In recent years, there has been significant development in the technology world, where consumers have the ability to access the continually evolving Internet through different mediums and at a faster rate. Nearly all computers now have the capability to connect to the Internet, and henceforth, producers of tourism products are utilising the Internet as an alternative distribution channel to sell their products, instead of using a tour operator. This allows consumers to book directly with their producer, whether it is cheap flights with EasyJet, or a hotel in Bangkok. This saves both consumers and producers money as they cut out the cost of an intermediary.
Furthermore, the smart phone is a fundamental driver towards DIY in tourism. More and more people are buying smart phones, such as the iPhone or a Blackberry, which can also access the Internet at a fast rate when you are on the move. This is reflected by statistics showing that by 2016, smart phones will account for 90.8% of all handsets sold in the UK (PR Newswire, 2011). A smart phone allows a consumer to access the Internet to book holidays, download boarding passes and even share their experiences. Twitter is a popular social networking site through which people often ‘tweet’ their experiences, or ask others for their travelling experience (Guardian, 2011). This is a driving factor towards DIY in tourism, as people spread positive and negative feedback on particular experiences, enabling others to learn and perhaps try that particular hotel or flight for themselves.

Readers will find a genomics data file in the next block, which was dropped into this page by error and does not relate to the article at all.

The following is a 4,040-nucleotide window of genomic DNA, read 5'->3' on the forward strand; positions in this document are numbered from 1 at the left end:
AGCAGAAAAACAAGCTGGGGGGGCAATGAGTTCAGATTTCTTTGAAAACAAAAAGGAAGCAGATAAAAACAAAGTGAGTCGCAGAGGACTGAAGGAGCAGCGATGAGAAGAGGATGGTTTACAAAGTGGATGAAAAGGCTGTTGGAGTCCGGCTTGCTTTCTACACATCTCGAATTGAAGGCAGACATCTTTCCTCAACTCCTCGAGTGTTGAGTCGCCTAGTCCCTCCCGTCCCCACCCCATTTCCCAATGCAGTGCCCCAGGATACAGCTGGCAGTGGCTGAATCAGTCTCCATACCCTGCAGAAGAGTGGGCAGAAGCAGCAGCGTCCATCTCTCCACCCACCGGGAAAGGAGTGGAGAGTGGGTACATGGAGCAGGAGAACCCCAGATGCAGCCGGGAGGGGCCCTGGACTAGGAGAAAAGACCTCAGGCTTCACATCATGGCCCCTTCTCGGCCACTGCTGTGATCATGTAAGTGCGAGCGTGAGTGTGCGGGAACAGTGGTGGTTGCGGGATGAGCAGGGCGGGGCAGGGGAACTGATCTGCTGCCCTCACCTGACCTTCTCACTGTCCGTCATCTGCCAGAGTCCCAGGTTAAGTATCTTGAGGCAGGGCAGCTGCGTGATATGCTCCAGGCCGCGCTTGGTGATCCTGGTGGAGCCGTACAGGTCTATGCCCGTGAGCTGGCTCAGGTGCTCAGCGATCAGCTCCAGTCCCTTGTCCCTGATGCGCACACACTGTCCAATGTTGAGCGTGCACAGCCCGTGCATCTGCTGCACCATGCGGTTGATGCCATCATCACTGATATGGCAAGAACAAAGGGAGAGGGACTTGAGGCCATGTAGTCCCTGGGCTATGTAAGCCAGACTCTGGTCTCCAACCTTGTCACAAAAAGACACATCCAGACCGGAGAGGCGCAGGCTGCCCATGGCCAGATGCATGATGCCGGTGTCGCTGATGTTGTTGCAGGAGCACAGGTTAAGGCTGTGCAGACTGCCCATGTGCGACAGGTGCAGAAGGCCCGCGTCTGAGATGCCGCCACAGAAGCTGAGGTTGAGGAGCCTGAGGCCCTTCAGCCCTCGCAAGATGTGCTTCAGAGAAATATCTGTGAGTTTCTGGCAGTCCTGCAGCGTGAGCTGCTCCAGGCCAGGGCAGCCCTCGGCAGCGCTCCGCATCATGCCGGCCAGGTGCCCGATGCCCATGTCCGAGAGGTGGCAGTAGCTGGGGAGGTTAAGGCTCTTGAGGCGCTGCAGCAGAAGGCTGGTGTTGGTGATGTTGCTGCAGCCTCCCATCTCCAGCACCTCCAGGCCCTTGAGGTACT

Conversely, there is evidence to support a growing trend in demand for tour operators in recent years, as a direct or indirect result from the Internet revolution. For example, the online Chinese travel provider, Ctrip.com, recorded increases in sales for all aspects of travelling. They saw rises in net revenue of 49% from 2005 to 2006, and are expecting a growth rate of 30%, year on year (Cooper et al, 2008, p.644). Furthermore, although the Internet has made it progressively easier for consumers to book their own holidays, there is still a significant size of the market, which considers their time too valuable, and can afford to pay tour operators to organise and book each individual aspect of their holiday for them.
The economy is another key driving factor behind the emerging trend towards DIY in tourism. Over recent years we have seen a sharp decline in spending on holidays, due to the worldwide, economic recession; for example in North America, only 21% are planning to go on holiday over Christmas, compared to 28% last December (Travel Agent Central, Dooley, 2011). Therefore, we may see increasing trends in spontaneous holidays, as consumers book with budget airlines,...